(Adds details of proposal, background, industry reaction)
NEW YORK, Sept 15 (Reuters) - The U.S. Financial Accounting Standards Board proposed changes on Monday to its securitization accounting rules, in a move that could greatly alter the way banks and financial institutions account for off- balance sheet assets.
The controversial proposal has been hotly anticipated on Wall Street, amid concerns the rule would force financial firms to book trillions in troubled assets and raise more capital to offset their risks.
The board said it was proposing amendments to two rules, known as FAS 140 and FIN 46(R), to eliminate the concept of the “qualifying special purpose entity” and require additional disclosures about transfers of financial assets.
At issue for financial firms is trillions in financial debt, ranging from car loans to mortgages that were pooled into off-balance sheet funds, repackaged into securities and then portioned off and sold to investors.
Qualifying special purpose entities, or QSPEs, are an accounting concept banks have used to keep those assets off their balance sheets. In the proposal, FASB said the concept was “no longer relevant for accounting purposes.”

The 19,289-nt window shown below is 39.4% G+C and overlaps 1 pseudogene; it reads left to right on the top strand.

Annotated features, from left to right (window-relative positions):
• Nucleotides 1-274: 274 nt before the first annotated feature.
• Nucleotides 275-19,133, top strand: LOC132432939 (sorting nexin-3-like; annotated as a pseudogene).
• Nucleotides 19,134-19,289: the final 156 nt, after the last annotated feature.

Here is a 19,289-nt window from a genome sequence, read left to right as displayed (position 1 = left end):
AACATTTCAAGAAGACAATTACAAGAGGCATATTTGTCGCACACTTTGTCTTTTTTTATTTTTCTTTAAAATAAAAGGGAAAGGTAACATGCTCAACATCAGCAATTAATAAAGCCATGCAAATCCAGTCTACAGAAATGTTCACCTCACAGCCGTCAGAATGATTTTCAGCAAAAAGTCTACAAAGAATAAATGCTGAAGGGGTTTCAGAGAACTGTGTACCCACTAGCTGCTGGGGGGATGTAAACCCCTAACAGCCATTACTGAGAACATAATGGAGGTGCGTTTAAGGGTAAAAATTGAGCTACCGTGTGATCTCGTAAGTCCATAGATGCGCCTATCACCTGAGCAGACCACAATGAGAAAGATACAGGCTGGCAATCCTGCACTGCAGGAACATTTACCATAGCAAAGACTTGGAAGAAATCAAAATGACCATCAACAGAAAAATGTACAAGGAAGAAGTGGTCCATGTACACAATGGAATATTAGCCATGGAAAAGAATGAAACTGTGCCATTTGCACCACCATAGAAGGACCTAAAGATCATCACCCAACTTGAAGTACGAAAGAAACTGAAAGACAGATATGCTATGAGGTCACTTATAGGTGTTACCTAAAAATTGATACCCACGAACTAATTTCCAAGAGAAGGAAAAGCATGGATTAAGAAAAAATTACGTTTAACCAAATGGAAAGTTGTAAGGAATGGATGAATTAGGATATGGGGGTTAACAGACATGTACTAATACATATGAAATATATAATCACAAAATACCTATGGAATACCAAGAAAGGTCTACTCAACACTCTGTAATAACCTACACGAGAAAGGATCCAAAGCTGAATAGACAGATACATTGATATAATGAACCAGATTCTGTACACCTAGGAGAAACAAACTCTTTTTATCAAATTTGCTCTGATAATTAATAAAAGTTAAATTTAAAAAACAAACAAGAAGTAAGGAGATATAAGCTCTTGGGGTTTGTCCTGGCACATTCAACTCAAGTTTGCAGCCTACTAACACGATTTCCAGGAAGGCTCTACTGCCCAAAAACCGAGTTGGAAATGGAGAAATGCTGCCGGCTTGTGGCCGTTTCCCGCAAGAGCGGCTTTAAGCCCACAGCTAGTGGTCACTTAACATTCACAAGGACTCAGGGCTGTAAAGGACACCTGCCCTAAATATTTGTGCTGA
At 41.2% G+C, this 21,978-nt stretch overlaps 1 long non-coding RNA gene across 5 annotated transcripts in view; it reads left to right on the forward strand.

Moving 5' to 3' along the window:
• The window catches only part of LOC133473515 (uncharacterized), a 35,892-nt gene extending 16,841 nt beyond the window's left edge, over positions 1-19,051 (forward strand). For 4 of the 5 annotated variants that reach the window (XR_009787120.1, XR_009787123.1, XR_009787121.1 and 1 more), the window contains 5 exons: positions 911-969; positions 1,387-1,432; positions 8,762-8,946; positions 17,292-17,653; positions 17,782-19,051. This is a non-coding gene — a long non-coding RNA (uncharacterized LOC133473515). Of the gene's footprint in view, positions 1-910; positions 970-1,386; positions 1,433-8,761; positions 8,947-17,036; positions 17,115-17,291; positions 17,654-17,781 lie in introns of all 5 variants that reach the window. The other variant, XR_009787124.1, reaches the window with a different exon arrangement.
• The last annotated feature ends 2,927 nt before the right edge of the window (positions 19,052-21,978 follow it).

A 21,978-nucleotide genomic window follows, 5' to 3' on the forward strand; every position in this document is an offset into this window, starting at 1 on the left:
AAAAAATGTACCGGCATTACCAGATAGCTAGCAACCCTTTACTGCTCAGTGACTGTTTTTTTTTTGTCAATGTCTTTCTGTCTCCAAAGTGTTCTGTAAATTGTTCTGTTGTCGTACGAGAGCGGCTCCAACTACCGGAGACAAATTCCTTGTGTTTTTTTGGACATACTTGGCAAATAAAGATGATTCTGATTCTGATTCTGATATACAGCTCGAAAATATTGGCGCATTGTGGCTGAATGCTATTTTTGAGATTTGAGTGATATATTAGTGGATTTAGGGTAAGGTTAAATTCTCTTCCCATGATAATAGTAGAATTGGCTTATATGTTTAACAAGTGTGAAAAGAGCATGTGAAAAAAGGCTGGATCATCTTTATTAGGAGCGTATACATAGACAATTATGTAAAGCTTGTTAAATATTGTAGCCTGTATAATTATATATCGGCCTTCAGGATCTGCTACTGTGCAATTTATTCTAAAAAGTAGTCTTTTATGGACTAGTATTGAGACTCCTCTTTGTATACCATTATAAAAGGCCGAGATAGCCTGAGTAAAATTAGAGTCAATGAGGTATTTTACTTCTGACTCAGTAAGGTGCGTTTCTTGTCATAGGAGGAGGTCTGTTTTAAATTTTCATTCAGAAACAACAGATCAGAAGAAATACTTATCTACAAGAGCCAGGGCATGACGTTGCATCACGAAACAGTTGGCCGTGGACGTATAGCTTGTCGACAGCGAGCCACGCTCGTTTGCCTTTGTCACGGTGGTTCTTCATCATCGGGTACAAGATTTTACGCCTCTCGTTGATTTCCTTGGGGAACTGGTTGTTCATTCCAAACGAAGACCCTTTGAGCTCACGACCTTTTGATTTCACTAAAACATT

Under the proposed changes, FASB said it would require all securitized entities be evaluated for whether they should be recognized on corporate balance sheets. The proposal permits derecognition of certain financial assets, but also asks companies to provide enhanced disclosures about their continuing involvement in the asset.
The changes, if approved, would also force companies to consider who has “effective control” over the assets and increase the use of “fair value,” or mark-to-market accounting for these assets.
The proposals will be open for public comment until Nov. 14, 2008 and are expected to take effect for the fiscal years beginning after Nov. 15, 2009.
The U.S. Federal Reserve Board and other banking regulators are evaluating the potential impact that FASB’s proposals could have on banking institutions’ financial statements, regulatory capital and other requirements.
The agencies, including the Federal Deposit Insurance Corporation, Office of the Comptroller of the Currency and Office of Thrift Supervision, are expected to discuss the changes with the banking firms. (Additional reporting by Rachelle Younglai in Washington; Editing by Andre Grenon)
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